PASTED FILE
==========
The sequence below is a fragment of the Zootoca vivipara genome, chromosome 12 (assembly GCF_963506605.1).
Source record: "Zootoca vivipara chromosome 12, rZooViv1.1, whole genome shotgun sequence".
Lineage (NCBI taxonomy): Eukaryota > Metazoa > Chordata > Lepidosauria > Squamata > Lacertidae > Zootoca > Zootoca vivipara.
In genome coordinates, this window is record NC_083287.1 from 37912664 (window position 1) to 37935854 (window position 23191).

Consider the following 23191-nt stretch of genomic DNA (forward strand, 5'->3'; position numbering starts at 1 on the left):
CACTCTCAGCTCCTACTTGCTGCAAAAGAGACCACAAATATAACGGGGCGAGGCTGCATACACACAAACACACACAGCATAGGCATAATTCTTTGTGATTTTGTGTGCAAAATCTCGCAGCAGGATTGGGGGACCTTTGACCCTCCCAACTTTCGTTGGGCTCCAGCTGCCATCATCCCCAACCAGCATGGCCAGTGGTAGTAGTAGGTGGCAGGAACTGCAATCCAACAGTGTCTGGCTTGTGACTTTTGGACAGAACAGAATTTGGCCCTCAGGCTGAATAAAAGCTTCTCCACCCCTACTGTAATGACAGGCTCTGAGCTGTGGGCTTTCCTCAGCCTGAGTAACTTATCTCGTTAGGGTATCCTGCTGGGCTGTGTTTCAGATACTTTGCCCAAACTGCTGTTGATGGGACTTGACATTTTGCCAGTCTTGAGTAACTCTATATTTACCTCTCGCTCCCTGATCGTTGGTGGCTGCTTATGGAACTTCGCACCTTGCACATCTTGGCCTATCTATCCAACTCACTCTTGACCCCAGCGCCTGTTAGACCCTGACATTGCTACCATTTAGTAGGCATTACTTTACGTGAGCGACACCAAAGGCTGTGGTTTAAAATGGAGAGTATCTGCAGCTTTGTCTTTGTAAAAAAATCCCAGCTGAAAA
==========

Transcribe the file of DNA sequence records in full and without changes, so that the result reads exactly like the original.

The sequence below is a fragment of the Zootoca vivipara genome, chromosome 12 (assembly GCF_963506605.1).
Source record: "Zootoca vivipara chromosome 12, rZooViv1.1, whole genome shotgun sequence".
Lineage (NCBI taxonomy): Eukaryota > Metazoa > Chordata > Lepidosauria > Squamata > Lacertidae > Zootoca > Zootoca vivipara.
In genome coordinates, this window is record NC_083287.1 from 37912664 (window position 1) to 37935854 (window position 23191).

Consider the following 23191-nt stretch of genomic DNA (forward strand, 5'->3'; position numbering starts at 1 on the left):
CACTCTCAGCTCCTACTTGCTGCAAAAGAGACCACAAATATAACGGGGCGAGGCTGCATACACACAAACACACACAGCATAGGCATAATTCTTTGTGATTTTGTGTGCAAAATCTCGCAGCAGGATTGGGGGACCTTTGACCCTCCCAACTTTCGTTGGGCTCCAGCTGCCATCATCCCCAACCAGCATGGCCAGTGGTAGTAGTAGGTGGCAGGAACTGCAATCCAACAGTGTCTGGCTTGTGACTTTTGGACAGAACAGAATTTGGCCCTCAGGCTGAATAAAAGCTTCTCCACCCCTACTGTAATGACAGGCTCTGAGCTGTGGGCTTTCCTCAGCCTGAGTAACTTATCTCGTTAGGGTATCCTGCTGGGCTGTGTTTCAGATACTTTGCCCAAACTGCTGTTGATGGGACTTGACATTTTGCCAGTCTTGAGTAACTCTATATTTACCTCTCGCTCCCTGATCGTTGGTGGCTGCTTATGGAACTTCGCACCTTGCACATCTTGGCCTATCTATCCAACTCACTCTTGACCCCAGCGCCTGTTAGACCCTGACATTGCTACCATTTAGTAGGCATTACTTTACGTGAGCGACACCAAAGGCTGTGGTTTAAAATGGAGAGTATCTGCAGCTTTGTCTTTGTAAAAAAATCCCAGCTGAAAA